As we see from the two Matter of Chairez [PDF version] decisions and Matter of Sama, the BIA was slated to apply different approaches to determining whether a statute is divisible in different circuits. In areas covered by the Tenth Circuit, the BIA was compelled to adopt a broader approach than the approach it continued to implement outside of the Tenth Circuit and, specifically, in Matter of Sama. The Attorney General has referred these two cases to herself for review likely in order to establish uniformity in the BIA's interpretation of Descamps.
The Tenth Circuit's interpretation of Descamps allows for more convictions to qualify as aggravated felonies than what appears to be the BIA's preferred approach. For this reason, the outcome of the Attorney General's review will have significant consequences for persons in immigration proceedings due to aggravated felony convictions.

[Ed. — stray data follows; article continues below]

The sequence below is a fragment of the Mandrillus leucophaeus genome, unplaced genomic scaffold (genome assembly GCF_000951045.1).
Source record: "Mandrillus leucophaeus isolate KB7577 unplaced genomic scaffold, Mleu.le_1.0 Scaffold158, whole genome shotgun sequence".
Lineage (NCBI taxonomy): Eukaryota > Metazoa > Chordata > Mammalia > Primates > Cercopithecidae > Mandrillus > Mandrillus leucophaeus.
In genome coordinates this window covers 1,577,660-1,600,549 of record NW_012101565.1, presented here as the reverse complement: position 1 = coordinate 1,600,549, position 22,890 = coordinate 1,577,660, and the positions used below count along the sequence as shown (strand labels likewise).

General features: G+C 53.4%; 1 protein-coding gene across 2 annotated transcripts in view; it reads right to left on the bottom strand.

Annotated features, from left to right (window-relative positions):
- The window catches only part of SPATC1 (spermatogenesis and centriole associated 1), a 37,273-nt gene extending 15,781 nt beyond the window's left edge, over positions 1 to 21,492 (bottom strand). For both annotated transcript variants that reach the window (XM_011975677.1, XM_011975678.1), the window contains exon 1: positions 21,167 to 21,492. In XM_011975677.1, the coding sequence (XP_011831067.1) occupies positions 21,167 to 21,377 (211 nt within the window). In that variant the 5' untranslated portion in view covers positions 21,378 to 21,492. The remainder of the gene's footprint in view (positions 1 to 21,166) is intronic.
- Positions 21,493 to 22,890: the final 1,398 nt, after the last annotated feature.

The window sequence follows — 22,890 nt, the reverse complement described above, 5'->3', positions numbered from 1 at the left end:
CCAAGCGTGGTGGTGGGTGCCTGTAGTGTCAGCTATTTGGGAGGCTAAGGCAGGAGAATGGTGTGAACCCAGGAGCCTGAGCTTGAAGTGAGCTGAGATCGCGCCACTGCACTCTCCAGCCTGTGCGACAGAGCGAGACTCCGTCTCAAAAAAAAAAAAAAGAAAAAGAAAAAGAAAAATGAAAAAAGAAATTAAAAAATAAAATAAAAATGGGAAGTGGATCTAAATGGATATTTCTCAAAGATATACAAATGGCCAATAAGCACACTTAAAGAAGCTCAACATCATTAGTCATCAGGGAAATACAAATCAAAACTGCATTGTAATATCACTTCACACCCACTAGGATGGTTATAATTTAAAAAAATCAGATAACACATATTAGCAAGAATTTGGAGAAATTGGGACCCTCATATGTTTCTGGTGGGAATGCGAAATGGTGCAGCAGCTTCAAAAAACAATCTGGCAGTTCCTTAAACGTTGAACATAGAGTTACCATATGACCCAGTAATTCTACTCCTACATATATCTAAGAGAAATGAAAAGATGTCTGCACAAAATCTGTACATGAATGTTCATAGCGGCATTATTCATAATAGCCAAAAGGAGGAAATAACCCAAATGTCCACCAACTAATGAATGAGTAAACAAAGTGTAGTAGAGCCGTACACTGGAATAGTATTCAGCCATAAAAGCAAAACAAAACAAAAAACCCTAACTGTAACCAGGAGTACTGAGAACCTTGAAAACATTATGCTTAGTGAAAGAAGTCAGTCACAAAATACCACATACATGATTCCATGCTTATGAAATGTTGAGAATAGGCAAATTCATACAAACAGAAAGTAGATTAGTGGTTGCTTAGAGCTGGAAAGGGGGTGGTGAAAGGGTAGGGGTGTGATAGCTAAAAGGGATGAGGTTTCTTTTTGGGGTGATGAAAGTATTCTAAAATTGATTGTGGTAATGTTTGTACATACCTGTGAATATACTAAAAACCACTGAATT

Once the Attorney General renders her decision, I will discuss it on this blog. Please continue to follow my blog to read about the latest important immigration news.
- Matter of Chairez and Sama, 26 I&N Dec. 686 (A.G. 2015)
- Matter of Chairez, 26 I&N Dec. 349 (BIA 2014) [not linked here], Matter of Chairez, 26 I&N Dec. 478 (BIA 2015); Matter of Sama, 2015 WL4761234 (BIA)
- 18 U.S.C. § 924(e)
- The California law is: California Penal Code Ann. § 459
- Under section 76-10-508.1 of the Utah Code
- Matter of Chairez, 26 I&N Dec. 349 (BIA 2014)
- United States v. Trent, 767 F.3d 1046 (10th Cir. 2014)
- The BIA also relied upon for guidance: Rendon v. Holder, 764 F.3d 1077, 1085, 1089 (9th Cir. 2014)